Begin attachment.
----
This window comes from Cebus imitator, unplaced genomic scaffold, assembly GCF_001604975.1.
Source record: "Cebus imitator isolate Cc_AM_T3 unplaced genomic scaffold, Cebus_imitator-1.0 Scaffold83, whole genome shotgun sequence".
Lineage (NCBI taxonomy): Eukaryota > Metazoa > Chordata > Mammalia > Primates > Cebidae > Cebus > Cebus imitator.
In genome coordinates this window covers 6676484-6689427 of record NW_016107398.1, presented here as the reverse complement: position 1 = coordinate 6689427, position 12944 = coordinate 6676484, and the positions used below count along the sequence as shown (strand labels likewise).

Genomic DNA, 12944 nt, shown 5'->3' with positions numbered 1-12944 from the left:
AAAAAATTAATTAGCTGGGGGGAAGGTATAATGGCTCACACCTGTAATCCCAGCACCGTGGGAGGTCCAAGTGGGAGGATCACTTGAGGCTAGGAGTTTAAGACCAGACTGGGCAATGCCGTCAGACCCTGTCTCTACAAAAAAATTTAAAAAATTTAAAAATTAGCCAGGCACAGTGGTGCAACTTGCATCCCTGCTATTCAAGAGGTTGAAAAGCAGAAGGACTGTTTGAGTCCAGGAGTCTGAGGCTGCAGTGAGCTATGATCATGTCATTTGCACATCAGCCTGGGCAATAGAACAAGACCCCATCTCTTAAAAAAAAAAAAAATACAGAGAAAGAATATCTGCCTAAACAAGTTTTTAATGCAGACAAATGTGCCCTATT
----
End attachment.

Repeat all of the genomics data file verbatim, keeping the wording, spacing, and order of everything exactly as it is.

This window comes from Cebus imitator, unplaced genomic scaffold, assembly GCF_001604975.1.
Source record: "Cebus imitator isolate Cc_AM_T3 unplaced genomic scaffold, Cebus_imitator-1.0 Scaffold83, whole genome shotgun sequence".
Lineage (NCBI taxonomy): Eukaryota > Metazoa > Chordata > Mammalia > Primates > Cebidae > Cebus > Cebus imitator.
In genome coordinates this window covers 6676484-6689427 of record NW_016107398.1, presented here as the reverse complement: position 1 = coordinate 6689427, position 12944 = coordinate 6676484, and the positions used below count along the sequence as shown (strand labels likewise).

Genomic DNA, 12944 nt, shown 5'->3' with positions numbered 1-12944 from the left:
AAAAAATTAATTAGCTGGGGGGAAGGTATAATGGCTCACACCTGTAATCCCAGCACCGTGGGAGGTCCAAGTGGGAGGATCACTTGAGGCTAGGAGTTTAAGACCAGACTGGGCAATGCCGTCAGACCCTGTCTCTACAAAAAAATTTAAAAAATTTAAAAATTAGCCAGGCACAGTGGTGCAACTTGCATCCCTGCTATTCAAGAGGTTGAAAAGCAGAAGGACTGTTTGAGTCCAGGAGTCTGAGGCTGCAGTGAGCTATGATCATGTCATTTGCACATCAGCCTGGGCAATAGAACAAGACCCCATCTCTTAAAAAAAAAAAAAATACAGAGAAAGAATATCTGCCTAAACAAGTTTTTAATGCAGACAAATGTGCCCTATT